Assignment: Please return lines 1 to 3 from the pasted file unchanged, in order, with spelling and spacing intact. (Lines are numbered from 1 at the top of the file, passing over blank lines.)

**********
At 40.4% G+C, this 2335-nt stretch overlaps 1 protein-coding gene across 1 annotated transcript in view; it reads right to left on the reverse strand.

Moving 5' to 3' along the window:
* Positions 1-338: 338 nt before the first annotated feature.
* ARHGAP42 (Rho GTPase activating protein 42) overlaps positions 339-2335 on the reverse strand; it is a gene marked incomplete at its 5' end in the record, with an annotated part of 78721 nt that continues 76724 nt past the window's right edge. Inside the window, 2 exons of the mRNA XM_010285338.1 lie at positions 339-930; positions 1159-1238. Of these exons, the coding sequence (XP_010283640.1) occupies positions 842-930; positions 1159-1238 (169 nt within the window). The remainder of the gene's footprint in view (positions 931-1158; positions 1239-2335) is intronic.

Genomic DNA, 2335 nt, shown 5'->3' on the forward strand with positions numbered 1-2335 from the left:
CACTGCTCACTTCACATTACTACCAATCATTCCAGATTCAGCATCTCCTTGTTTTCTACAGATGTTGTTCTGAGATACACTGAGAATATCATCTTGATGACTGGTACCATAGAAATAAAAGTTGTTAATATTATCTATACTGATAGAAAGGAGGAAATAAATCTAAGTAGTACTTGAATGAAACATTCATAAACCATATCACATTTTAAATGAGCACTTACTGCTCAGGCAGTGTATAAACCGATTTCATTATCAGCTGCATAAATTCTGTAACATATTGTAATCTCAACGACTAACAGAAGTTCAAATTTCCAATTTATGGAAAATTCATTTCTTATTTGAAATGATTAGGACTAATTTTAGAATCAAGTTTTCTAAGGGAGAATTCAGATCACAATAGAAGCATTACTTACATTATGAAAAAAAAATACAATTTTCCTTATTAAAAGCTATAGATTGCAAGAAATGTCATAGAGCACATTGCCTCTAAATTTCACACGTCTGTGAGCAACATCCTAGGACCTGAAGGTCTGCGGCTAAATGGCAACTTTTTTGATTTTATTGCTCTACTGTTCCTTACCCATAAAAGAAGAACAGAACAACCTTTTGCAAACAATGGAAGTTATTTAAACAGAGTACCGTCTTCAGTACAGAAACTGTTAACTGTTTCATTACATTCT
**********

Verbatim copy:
At 40.4% G+C, this 2335-nt stretch overlaps 1 protein-coding gene across 1 annotated transcript in view; it reads right to left on the reverse strand.

Moving 5' to 3' along the window:
* Positions 1-338: 338 nt before the first annotated feature.